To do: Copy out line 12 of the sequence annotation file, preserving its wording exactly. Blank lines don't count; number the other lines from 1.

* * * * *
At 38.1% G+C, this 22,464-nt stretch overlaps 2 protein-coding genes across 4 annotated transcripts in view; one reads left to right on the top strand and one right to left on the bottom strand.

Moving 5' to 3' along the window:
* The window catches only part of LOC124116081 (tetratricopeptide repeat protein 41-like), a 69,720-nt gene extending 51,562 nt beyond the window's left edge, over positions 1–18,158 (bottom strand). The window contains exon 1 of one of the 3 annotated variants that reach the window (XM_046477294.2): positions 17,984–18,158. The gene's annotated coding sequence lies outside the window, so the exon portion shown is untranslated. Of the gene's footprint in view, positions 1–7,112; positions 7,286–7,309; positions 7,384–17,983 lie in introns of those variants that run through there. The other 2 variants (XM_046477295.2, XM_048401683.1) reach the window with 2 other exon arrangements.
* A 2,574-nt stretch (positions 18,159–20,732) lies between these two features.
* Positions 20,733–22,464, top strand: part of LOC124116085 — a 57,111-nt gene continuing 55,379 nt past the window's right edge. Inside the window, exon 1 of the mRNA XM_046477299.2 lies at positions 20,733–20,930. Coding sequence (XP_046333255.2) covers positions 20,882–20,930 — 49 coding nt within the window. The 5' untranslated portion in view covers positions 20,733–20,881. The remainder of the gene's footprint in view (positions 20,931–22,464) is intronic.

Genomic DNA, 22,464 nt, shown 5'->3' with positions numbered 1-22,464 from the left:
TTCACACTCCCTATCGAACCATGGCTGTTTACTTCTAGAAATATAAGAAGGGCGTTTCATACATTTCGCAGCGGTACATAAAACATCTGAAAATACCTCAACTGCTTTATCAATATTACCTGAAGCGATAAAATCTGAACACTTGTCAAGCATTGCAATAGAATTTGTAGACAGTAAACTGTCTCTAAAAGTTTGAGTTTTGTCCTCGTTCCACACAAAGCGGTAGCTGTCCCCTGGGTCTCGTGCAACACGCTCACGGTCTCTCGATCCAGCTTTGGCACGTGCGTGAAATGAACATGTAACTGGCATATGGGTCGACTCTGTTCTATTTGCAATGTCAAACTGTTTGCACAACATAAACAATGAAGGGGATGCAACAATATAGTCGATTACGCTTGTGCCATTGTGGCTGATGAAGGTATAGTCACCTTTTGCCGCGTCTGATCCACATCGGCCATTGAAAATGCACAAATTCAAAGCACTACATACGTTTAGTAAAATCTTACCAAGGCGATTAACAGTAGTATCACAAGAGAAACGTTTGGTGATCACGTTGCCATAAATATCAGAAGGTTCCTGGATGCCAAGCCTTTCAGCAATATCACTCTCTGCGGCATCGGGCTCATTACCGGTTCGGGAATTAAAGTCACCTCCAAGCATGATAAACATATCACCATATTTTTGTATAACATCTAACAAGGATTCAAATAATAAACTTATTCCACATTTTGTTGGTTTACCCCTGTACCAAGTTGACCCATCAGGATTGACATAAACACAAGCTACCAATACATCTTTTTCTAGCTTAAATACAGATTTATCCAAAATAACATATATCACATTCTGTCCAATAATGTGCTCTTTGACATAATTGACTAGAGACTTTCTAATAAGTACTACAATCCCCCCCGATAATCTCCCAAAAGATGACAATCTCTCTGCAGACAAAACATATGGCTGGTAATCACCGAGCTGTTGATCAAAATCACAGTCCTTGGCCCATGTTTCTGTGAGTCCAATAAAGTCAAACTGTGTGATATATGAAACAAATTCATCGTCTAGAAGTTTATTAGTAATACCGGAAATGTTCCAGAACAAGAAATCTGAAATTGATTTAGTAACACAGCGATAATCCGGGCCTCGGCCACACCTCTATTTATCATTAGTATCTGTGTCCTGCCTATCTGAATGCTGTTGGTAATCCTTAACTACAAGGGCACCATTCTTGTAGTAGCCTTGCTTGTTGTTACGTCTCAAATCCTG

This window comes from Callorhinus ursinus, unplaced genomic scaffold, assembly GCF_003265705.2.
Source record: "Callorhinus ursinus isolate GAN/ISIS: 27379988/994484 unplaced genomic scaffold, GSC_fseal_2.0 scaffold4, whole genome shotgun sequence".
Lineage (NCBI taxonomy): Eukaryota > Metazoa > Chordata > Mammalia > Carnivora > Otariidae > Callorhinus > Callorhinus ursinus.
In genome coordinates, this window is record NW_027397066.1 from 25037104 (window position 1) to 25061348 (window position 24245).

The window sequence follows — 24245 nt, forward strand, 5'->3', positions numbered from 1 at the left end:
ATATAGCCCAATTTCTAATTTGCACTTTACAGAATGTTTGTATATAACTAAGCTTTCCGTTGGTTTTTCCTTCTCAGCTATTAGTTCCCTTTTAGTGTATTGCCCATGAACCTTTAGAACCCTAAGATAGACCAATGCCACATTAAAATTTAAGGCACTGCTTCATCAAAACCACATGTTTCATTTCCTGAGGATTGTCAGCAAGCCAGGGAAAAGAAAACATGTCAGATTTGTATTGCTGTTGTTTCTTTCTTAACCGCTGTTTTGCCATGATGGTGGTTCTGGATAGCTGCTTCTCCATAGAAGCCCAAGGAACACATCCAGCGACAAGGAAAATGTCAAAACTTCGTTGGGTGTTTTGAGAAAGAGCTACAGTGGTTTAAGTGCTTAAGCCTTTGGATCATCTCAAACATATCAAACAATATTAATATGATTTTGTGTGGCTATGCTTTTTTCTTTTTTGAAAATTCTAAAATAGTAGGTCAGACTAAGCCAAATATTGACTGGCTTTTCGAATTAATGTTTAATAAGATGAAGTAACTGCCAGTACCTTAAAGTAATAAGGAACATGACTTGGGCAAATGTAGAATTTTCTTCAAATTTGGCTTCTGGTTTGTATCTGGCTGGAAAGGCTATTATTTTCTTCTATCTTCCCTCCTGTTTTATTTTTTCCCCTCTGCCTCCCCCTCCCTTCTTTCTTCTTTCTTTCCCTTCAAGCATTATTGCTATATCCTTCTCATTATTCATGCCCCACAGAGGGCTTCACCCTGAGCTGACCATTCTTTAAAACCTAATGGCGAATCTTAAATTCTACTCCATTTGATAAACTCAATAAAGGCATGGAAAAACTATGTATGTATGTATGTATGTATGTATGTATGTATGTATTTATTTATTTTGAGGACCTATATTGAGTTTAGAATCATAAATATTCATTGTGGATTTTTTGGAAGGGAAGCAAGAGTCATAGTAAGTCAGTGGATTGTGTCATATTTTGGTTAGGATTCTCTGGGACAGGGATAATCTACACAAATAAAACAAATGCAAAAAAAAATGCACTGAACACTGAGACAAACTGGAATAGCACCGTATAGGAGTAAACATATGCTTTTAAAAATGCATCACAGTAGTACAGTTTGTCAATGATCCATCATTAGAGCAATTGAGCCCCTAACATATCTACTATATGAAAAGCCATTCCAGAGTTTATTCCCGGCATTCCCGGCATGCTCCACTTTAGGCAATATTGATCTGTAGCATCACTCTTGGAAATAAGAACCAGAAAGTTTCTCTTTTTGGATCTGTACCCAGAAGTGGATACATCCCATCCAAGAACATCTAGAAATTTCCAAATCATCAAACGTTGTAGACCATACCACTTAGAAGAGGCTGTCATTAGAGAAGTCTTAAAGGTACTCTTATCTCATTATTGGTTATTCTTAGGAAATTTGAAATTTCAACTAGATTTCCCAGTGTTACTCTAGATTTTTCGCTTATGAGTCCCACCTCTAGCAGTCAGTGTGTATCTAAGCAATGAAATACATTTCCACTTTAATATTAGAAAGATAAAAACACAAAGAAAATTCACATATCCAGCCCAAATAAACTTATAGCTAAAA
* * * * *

The window sequence follows — 24245 nt, forward strand, 5'->3', positions numbered from 1 at the left end: